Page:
Returning confidence in the housing market, combined with stimulus schemes such as Help to Buy, have encouraged lenders to offer more deals

The number of mortgage deals on the market has jumped by nearly a fifth in a year to its highest level since the financial crisis. A year after the mortgage market review brought in new affordability checks, the total number of different home loans available in April was up 19% from 11,416 to 13,539, according to data from the Mortgage Advice Bureau. The figures suggest that consumer choice has not been restricted by the new rules and that competition has returned to the market.

In the months after the financial crisis began, banks and building societies stopped offering high loan-to-value mortgages and focused on a small range of deals for the most creditworthy borrowers. Returning confidence in the housing market, combined with stimulus schemes such as Help to Buy, have encouraged lenders to offer more deals to those with small deposits. Meanwhile, low interest rates and competition for market share have triggered a mortgage price war.

This week Nationwide and TSB both reduced the cost of fixed-rate loans, with some deals cut by 0.3 percentage points, and on Friday Yorkshire building society launched the lowest ever two-year fixed-rate deal. At the same time, lenders have been launching cashback deals to attract first-time buyers.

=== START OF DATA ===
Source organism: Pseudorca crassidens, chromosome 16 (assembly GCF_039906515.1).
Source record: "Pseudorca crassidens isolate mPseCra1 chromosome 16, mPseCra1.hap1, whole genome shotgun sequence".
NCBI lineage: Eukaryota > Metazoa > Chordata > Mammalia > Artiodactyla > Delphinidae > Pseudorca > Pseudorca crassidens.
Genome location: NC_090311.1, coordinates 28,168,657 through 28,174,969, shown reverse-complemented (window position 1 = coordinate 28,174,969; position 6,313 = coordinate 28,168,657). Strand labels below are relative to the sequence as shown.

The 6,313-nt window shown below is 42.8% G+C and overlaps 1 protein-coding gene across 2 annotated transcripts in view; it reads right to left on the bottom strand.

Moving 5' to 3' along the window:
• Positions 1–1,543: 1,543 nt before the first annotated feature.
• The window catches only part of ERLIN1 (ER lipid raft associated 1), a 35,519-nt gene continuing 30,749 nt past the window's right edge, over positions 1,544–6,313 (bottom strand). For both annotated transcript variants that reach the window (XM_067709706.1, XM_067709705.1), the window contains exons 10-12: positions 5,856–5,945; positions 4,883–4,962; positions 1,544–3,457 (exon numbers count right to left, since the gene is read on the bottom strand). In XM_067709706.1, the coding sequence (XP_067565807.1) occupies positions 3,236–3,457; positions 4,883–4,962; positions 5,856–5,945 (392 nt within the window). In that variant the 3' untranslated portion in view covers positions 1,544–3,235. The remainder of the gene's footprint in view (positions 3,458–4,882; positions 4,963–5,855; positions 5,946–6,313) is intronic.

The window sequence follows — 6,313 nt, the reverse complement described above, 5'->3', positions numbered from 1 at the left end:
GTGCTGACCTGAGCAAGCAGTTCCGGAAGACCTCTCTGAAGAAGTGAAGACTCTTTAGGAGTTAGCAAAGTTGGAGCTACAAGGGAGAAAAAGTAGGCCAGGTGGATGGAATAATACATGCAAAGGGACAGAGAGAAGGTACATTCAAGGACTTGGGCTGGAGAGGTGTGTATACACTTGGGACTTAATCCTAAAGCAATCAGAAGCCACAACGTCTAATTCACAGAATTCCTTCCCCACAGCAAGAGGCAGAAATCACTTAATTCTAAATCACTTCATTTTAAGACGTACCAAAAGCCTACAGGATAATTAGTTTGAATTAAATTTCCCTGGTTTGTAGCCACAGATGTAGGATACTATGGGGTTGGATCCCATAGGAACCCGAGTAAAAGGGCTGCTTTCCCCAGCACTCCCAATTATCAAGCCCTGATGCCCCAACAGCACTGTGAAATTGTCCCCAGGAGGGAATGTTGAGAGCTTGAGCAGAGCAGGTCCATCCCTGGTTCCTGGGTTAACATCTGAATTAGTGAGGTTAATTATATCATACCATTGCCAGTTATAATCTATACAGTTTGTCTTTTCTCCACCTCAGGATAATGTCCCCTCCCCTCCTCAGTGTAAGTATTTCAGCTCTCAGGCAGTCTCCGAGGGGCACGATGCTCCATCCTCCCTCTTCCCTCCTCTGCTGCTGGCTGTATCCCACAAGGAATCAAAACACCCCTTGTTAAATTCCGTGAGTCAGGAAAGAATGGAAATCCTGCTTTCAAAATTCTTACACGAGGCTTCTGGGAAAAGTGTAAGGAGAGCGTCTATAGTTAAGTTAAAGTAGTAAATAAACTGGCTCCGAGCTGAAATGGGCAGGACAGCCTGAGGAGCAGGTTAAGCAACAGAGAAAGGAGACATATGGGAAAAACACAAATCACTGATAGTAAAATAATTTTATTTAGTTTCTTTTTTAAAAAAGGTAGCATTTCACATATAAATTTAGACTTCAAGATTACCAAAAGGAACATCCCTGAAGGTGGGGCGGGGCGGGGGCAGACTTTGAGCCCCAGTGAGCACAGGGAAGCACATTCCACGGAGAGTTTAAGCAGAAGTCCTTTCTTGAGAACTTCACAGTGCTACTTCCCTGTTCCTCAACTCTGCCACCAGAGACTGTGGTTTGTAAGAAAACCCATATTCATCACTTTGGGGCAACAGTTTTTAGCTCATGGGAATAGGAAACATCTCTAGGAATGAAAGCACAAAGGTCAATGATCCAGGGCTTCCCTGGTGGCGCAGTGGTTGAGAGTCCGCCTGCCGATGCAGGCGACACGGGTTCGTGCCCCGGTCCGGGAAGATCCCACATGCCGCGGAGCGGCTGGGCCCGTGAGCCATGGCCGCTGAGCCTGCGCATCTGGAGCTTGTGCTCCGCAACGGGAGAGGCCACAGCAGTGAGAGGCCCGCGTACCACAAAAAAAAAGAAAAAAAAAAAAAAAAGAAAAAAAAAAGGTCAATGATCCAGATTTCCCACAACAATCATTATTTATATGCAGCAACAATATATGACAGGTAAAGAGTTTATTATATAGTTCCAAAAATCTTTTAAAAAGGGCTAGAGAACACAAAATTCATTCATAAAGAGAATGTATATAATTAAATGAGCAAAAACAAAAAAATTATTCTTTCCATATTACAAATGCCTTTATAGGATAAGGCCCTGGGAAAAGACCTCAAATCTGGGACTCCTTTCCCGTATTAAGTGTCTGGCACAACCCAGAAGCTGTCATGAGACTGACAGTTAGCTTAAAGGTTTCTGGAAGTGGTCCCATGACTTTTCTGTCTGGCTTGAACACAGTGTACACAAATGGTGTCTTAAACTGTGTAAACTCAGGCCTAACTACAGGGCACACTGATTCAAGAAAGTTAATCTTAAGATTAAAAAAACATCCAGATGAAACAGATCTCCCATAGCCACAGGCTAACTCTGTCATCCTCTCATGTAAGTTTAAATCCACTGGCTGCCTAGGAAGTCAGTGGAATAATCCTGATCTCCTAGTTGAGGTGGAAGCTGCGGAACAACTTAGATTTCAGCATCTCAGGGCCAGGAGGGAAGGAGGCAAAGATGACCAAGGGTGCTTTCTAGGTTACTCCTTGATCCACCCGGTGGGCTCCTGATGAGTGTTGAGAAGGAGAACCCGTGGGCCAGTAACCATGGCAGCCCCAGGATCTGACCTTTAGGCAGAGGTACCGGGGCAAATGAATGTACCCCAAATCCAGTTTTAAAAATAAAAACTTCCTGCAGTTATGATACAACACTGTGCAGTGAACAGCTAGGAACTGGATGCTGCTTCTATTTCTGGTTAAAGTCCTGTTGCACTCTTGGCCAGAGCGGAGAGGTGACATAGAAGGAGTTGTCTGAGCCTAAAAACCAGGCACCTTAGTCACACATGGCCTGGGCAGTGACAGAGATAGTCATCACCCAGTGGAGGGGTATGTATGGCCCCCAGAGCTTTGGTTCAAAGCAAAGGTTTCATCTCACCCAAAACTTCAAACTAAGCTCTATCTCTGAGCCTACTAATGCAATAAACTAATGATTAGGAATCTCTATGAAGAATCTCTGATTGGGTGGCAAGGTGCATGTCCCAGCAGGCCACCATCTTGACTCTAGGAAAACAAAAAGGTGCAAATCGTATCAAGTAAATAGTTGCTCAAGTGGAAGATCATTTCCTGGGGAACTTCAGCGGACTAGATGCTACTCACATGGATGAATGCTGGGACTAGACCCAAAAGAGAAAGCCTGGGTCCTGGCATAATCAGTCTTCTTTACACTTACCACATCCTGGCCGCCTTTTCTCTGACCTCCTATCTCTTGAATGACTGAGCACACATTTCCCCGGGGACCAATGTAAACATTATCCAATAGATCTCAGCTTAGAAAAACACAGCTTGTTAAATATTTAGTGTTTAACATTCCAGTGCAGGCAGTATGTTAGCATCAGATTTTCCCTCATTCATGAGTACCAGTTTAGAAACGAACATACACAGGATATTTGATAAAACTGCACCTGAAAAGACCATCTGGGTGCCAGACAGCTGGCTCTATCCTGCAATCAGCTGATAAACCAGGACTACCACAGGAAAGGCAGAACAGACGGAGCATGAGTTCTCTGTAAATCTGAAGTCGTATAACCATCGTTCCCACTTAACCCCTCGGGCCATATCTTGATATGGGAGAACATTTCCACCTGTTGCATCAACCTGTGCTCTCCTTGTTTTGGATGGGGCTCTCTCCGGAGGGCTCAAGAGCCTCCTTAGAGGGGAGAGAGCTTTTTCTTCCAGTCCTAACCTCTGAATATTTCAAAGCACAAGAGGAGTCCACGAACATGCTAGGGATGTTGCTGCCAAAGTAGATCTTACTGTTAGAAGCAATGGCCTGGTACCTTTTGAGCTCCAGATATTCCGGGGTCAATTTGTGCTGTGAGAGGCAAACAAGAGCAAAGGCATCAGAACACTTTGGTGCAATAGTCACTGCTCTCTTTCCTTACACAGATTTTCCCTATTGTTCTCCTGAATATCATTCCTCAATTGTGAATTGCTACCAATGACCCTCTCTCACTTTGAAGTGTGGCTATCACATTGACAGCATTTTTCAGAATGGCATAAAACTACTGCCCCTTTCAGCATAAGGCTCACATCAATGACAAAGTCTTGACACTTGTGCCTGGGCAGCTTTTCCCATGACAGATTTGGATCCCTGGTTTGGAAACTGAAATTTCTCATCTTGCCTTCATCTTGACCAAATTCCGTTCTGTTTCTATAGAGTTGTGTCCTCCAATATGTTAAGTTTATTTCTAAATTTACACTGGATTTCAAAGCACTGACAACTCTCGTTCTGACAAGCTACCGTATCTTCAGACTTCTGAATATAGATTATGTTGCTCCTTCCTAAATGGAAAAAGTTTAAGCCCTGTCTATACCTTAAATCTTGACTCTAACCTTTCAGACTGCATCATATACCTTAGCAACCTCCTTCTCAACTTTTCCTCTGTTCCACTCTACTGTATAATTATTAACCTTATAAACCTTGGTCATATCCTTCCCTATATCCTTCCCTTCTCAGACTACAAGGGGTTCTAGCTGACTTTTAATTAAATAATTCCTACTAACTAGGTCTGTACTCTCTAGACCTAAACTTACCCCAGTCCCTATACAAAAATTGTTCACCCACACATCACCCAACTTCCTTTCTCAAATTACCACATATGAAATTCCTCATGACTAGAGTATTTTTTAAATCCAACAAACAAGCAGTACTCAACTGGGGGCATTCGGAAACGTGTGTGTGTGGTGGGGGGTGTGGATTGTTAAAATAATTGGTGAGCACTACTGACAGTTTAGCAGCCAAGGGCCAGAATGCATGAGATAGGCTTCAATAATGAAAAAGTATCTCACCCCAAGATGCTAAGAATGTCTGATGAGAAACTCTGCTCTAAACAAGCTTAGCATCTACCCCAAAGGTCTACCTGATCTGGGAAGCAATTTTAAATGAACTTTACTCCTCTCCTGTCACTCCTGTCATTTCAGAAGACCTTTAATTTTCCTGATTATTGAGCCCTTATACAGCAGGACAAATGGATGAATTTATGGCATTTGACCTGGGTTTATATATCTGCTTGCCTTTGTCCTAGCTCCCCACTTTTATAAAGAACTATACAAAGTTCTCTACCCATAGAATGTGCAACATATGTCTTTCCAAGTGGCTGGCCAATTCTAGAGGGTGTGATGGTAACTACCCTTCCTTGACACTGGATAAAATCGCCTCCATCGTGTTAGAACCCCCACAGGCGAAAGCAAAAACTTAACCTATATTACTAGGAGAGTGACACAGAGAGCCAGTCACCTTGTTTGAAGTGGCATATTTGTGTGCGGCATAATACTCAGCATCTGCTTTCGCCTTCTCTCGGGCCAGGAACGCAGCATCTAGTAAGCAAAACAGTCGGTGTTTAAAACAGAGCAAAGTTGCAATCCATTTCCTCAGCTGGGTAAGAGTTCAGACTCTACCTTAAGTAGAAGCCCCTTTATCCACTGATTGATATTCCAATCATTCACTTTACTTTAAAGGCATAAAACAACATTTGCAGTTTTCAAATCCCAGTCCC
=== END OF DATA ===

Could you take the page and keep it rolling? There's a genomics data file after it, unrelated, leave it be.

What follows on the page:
Brian Murphy, head of lending at Mortgage Advice Bureau, said existing lenders were broadening their offerings and moving into new sectors, as well as new lenders pushing into the market. “For example, new-to-market lenders such as Bank of Ireland for Intermediaries, Pepper Homeloans and Fleet Mortgages, have launched in the past year, and more are bound to come as competition in the mortgage sector intensifies,” he said. “Meanwhile, existing lenders have been strengthening their mortgage proposition in response to the rise of challenger banks.”

David Hollingworth of mortgage brokers London & Country said: “There is not much innovation out there – lenders are tending to offer straightforward, fixed-rate deals. But that’s not a criticism – people are looking for good-value mortgages of that type, and that’s what’s out there.”

He expected increasing competition to bring wider choice for borrowers. “The fact that Yorkshire Building Society’s two-year deal is at 1.07% compared with Co-op Bank’s 1.09% deal shows just how intense competition is and how important it is to be at the top of the table,” he said.

Mortgage Advice Bureau said there had been a small slowdown in applications for home loans in April, with total cases down by 10% compared to March. However, it said this was partly attributable to the Easter break falling at the beginning of the month, rather than to the general election. “Industry forecasts for future growth are moderate but positive. Consumer demand is certainly riding high, but our major concern is that housing supply is running dangerously low. The UK is short of enough suitable properties to support potential buyers’ homeowning aspirations, and a housing strategy that will last beyond the current government is desperately needed.”

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